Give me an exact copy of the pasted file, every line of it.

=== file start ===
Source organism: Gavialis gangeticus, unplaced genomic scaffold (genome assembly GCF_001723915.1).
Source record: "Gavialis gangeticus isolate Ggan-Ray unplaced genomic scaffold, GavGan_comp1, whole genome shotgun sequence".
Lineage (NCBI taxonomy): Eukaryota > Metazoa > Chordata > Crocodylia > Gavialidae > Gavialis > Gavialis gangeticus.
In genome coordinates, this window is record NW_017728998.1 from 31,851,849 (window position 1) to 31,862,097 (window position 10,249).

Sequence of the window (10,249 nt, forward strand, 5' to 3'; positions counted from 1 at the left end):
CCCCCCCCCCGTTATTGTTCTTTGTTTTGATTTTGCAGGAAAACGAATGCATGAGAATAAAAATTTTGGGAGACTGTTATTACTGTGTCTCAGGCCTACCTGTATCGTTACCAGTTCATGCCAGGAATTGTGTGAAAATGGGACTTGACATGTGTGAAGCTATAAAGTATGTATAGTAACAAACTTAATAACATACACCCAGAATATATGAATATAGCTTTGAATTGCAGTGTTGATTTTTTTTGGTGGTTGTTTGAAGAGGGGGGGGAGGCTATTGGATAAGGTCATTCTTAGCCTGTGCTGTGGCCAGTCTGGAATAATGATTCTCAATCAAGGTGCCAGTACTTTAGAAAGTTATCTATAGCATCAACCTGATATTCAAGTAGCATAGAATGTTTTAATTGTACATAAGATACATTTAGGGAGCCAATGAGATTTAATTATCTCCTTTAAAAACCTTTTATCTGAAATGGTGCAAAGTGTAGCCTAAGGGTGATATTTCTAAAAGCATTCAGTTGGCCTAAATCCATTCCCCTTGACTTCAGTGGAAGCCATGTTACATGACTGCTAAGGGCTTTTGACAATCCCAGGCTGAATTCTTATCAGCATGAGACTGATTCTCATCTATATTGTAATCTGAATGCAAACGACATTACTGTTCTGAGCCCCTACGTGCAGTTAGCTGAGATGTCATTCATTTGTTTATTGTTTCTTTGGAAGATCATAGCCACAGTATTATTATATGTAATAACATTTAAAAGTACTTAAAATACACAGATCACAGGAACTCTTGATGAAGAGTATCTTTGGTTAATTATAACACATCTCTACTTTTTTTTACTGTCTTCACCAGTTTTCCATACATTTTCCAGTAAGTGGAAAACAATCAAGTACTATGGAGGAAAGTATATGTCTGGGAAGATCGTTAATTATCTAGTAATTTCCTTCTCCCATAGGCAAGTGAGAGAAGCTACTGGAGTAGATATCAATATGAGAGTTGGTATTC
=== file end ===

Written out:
Source organism: Gavialis gangeticus, unplaced genomic scaffold (genome assembly GCF_001723915.1).
Source record: "Gavialis gangeticus isolate Ggan-Ray unplaced genomic scaffold, GavGan_comp1, whole genome shotgun sequence".
Lineage (NCBI taxonomy): Eukaryota > Metazoa > Chordata > Crocodylia > Gavialidae > Gavialis > Gavialis gangeticus.
In genome coordinates, this window is record NW_017728998.1 from 31,851,849 (window position 1) to 31,862,097 (window position 10,249).

Sequence of the window (10,249 nt, forward strand, 5' to 3'; positions counted from 1 at the left end):
CCCCCCCCCCGTTATTGTTCTTTGTTTTGATTTTGCAGGAAAACGAATGCATGAGAATAAAAATTTTGGGAGACTGTTATTACTGTGTCTCAGGCCTACCTGTATCGTTACCAGTTCATGCCAGGAATTGTGTGAAAATGGGACTTGACATGTGTGAAGCTATAAAGTATGTATAGTAACAAACTTAATAACATACACCCAGAATATATGAATATAGCTTTGAATTGCAGTGTTGATTTTTTTTGGTGGTTGTTTGAAGAGGGGGGGGAGGCTATTGGATAAGGTCATTCTTAGCCTGTGCTGTGGCCAGTCTGGAATAATGATTCTCAATCAAGGTGCCAGTACTTTAGAAAGTTATCTATAGCATCAACCTGATATTCAAGTAGCATAGAATGTTTTAATTGTACATAAGATACATTTAGGGAGCCAATGAGATTTAATTATCTCCTTTAAAAACCTTTTATCTGAAATGGTGCAAAGTGTAGCCTAAGGGTGATATTTCTAAAAGCATTCAGTTGGCCTAAATCCATTCCCCTTGACTTCAGTGGAAGCCATGTTACATGACTGCTAAGGGCTTTTGACAATCCCAGGCTGAATTCTTATCAGCATGAGACTGATTCTCATCTATATTGTAATCTGAATGCAAACGACATTACTGTTCTGAGCCCCTACGTGCAGTTAGCTGAGATGTCATTCATTTGTTTATTGTTTCTTTGGAAGATCATAGCCACAGTATTATTATATGTAATAACATTTAAAAGTACTTAAAATACACAGATCACAGGAACTCTTGATGAAGAGTATCTTTGGTTAATTATAACACATCTCTACTTTTTTTTACTGTCTTCACCAGTTTTCCATACATTTTCCAGTAAGTGGAAAACAATCAAGTACTATGGAGGAAAGTATATGTCTGGGAAGATCGTTAATTATCTAGTAATTTCCTTCTCCCATAGGCAAGTGAGAGAAGCTACTGGAGTAGATATCAATATGAGAGTTGGTATTC